WITH this cheery face representing the town it is hard to imagine how Blackpool has been named the saddest place in the country.
Despite boasting the fun of the Pleasure Beach, the Golden Mile and kiss-me-quick hats, the Government’s new happiness index has revealed the resort has the lowest percentage of happy people.
But local characters have hit back at the glum title and says the entertainment capital provides laughter all year round.
Blackpool town crier Barry McQueen said: “We are a very happy town. With all the regeneration that has gone on, it’s got better and better.
“We’ve had a lot of nice events recently and there are more to come. A lot of the local people enjoy going to the shows and having a laugh.
“There isn’t a town in the country that hasn’t got problems. We are doing very well. We have always been Britain’s number one seaside resort and, in my mind, we always will be.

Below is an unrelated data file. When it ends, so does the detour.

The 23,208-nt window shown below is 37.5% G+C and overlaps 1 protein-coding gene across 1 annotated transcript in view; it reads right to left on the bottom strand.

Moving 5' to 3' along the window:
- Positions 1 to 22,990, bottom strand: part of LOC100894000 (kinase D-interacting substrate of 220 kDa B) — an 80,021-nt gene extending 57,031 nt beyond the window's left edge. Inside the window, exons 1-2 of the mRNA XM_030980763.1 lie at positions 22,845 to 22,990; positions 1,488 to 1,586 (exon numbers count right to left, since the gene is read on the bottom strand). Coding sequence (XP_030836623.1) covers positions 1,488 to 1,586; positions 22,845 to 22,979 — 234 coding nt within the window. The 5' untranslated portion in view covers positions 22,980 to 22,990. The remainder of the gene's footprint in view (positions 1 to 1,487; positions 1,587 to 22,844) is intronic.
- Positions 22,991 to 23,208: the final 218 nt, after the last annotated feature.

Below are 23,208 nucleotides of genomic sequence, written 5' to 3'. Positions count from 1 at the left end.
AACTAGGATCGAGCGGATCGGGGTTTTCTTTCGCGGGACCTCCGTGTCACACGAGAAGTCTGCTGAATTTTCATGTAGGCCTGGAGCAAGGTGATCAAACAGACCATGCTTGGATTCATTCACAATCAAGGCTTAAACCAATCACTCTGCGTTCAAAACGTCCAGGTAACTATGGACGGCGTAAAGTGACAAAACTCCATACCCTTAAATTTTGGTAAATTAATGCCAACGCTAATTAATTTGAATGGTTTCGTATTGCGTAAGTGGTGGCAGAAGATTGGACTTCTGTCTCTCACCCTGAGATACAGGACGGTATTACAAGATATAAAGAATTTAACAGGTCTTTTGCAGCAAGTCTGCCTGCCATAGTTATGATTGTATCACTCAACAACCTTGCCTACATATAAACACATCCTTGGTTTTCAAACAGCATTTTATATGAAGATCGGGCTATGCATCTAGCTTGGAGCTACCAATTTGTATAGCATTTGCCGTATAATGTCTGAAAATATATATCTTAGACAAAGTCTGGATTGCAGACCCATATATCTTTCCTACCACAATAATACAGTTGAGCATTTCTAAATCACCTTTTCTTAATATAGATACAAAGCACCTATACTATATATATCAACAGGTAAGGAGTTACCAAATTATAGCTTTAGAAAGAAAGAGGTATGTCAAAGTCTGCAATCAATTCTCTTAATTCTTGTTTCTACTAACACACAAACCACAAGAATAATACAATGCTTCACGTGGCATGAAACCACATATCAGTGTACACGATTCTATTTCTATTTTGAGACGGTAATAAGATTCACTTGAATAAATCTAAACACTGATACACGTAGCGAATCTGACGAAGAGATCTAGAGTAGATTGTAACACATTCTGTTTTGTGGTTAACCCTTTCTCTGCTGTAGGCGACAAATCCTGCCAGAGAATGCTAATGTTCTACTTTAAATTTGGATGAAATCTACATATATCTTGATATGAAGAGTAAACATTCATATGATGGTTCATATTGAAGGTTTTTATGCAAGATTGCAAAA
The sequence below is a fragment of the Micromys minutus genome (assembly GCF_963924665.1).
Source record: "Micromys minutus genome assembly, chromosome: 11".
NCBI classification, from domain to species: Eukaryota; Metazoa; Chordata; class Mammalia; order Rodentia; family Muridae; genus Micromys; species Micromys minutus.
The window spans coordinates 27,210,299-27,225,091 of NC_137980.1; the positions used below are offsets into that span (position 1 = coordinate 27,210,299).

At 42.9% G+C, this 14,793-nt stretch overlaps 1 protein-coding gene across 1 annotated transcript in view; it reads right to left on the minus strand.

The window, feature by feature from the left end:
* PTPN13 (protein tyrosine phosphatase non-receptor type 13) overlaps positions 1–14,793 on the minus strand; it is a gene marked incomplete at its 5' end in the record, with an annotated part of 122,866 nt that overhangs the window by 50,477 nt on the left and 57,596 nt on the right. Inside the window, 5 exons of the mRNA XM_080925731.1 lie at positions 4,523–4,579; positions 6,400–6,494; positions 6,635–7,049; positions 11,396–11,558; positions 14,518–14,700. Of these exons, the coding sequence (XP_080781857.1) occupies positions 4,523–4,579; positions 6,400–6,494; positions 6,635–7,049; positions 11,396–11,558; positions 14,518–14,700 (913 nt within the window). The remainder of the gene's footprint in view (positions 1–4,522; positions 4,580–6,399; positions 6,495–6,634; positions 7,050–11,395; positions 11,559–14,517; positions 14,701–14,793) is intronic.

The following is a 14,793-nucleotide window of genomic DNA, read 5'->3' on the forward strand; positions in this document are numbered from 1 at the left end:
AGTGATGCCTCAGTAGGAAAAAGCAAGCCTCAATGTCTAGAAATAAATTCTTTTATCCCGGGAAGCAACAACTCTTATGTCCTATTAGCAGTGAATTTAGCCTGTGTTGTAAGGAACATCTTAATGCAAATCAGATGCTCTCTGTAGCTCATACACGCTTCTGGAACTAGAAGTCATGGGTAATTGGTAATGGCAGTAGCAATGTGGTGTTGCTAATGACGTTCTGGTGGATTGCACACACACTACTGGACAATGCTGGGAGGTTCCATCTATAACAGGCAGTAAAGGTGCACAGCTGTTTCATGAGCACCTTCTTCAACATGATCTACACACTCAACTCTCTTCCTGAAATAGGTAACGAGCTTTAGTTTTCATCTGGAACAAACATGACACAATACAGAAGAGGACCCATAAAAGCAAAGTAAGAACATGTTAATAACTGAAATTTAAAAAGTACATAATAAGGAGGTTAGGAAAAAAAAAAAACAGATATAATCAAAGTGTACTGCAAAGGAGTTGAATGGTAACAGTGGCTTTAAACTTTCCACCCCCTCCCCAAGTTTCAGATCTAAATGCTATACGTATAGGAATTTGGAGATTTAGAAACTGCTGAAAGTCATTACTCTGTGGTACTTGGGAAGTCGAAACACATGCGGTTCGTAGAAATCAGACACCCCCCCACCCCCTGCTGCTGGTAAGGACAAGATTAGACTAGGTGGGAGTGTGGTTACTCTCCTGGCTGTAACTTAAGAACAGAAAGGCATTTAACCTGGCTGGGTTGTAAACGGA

“We have to put a smiley face on when the tourists come.”
The study of 200,000 people aged 16 and over was published by the Office for National Statistics as part of the Prime Minister David Cameron’s initiative launched in 2010 to assess the nation’s wellbeing.
He said the scheme is crucial for the Government to find out how to “really improve lives”.
The first Integrated Household Survey, which was carried out in the year up to April, revealed the remote Orkney and Shetland islands have Britain’s highest proportion of happy residents.
Rural Rutland, peaceful Anglesey, Wiltshire and West Berkshire are next on the list.
Poulton ventriloquist, Keith Harris, believes he and famous dummy Orville have the answer to turn people’s feelings of despair around.
He said: “They need to put me back onto the shows in Blackpool and I’ll make everyone laugh!
“As far as I’m concerned it’s a great place to live.
“Travelling up and down the country, I think Blackpool has a lot to offer to make people laugh.
“I find the title of it being the saddest place in the country very strange.
“There is so much to do in Blackpool.”